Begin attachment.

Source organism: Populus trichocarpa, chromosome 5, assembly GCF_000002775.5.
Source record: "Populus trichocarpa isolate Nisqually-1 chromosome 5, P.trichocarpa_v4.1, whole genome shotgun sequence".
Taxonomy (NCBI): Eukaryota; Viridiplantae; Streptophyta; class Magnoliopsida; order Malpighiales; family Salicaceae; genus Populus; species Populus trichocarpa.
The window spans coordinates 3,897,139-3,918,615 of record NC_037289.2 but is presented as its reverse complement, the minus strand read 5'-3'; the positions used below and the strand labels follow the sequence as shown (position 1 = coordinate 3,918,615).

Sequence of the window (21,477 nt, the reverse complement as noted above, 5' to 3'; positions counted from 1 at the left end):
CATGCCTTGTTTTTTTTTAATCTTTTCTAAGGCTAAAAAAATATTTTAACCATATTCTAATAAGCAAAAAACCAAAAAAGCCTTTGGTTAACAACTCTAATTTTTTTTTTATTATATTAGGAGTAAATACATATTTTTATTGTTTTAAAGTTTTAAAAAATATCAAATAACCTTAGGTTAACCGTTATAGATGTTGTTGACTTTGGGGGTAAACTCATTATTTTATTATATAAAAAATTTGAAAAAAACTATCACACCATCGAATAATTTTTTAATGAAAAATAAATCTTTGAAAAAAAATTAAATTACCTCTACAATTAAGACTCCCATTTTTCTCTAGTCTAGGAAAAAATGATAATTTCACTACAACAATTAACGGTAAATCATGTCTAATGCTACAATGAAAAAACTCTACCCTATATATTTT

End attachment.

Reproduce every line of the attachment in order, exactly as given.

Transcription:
Source organism: Populus trichocarpa, chromosome 5, assembly GCF_000002775.5.
Source record: "Populus trichocarpa isolate Nisqually-1 chromosome 5, P.trichocarpa_v4.1, whole genome shotgun sequence".
Taxonomy (NCBI): Eukaryota; Viridiplantae; Streptophyta; class Magnoliopsida; order Malpighiales; family Salicaceae; genus Populus; species Populus trichocarpa.
The window spans coordinates 3,897,139-3,918,615 of record NC_037289.2 but is presented as its reverse complement, the minus strand read 5'-3'; the positions used below and the strand labels follow the sequence as shown (position 1 = coordinate 3,918,615).

Sequence of the window (21,477 nt, the reverse complement as noted above, 5' to 3'; positions counted from 1 at the left end):
CATGCCTTGTTTTTTTTTAATCTTTTCTAAGGCTAAAAAAATATTTTAACCATATTCTAATAAGCAAAAAACCAAAAAAGCCTTTGGTTAACAACTCTAATTTTTTTTTTATTATATTAGGAGTAAATACATATTTTTATTGTTTTAAAGTTTTAAAAAATATCAAATAACCTTAGGTTAACCGTTATAGATGTTGTTGACTTTGGGGGTAAACTCATTATTTTATTATATAAAAAATTTGAAAAAAACTATCACACCATCGAATAATTTTTTAATGAAAAATAAATCTTTGAAAAAAAATTAAATTACCTCTACAATTAAGACTCCCATTTTTCTCTAGTCTAGGAAAAAATGATAATTTCACTACAACAATTAACGGTAAATCATGTCTAATGCTACAATGAAAAAACTCTACCCTATATATTTT